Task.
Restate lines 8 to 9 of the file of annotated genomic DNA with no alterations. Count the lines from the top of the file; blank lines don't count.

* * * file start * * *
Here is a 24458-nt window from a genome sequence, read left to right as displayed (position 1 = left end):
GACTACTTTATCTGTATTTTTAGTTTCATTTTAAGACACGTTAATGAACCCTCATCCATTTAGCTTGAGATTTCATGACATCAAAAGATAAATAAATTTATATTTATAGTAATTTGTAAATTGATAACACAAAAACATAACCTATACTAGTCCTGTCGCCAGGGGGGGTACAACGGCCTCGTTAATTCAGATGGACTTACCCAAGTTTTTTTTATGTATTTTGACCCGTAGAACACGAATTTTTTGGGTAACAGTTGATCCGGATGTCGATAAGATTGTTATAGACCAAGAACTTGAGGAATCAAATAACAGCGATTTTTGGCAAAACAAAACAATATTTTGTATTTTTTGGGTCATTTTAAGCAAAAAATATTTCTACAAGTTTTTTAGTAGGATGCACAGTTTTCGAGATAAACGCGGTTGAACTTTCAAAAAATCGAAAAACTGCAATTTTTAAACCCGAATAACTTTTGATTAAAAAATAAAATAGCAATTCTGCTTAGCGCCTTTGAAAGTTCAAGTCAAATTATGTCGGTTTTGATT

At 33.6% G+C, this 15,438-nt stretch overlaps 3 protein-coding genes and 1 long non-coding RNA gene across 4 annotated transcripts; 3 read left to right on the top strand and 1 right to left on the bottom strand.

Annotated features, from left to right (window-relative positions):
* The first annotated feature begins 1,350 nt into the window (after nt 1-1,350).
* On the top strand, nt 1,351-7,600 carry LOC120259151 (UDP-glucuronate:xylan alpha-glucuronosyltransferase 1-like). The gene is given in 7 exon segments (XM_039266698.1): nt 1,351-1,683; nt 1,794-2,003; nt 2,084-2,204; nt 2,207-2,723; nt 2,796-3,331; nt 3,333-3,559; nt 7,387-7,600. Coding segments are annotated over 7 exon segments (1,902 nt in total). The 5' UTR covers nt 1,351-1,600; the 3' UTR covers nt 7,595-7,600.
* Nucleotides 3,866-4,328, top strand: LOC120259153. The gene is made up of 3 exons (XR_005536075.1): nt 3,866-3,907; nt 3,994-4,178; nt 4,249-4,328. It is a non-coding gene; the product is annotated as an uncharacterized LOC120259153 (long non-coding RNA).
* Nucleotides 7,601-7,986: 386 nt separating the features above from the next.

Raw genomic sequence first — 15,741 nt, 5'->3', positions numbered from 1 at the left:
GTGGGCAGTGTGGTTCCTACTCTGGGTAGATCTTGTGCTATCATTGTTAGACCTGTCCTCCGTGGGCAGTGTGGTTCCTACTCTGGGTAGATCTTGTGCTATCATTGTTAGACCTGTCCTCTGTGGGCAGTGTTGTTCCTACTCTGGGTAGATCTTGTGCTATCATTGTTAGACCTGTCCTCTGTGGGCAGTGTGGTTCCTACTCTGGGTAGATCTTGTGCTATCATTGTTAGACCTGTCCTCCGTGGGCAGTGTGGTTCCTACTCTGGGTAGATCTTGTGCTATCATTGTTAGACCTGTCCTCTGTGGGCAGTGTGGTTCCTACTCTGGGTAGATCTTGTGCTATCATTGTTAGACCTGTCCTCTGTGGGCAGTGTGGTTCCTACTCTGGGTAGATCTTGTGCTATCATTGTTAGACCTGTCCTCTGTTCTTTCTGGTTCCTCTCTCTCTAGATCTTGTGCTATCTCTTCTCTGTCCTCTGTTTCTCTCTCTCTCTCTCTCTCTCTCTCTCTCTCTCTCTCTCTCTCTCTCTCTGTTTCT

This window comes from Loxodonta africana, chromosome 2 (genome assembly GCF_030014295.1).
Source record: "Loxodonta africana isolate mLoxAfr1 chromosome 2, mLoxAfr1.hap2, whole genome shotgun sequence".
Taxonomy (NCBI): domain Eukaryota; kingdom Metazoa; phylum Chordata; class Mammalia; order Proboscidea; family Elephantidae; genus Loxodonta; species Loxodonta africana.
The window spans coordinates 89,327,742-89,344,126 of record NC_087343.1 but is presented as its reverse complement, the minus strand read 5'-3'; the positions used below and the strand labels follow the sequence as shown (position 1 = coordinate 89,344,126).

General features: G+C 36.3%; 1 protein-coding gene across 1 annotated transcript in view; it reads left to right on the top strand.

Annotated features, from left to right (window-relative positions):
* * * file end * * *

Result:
* Nucleotides 7,601-7,986: 386 nt separating the features above from the next.

Raw genomic sequence first — 15,741 nt, 5'->3', positions numbered from 1 at the left: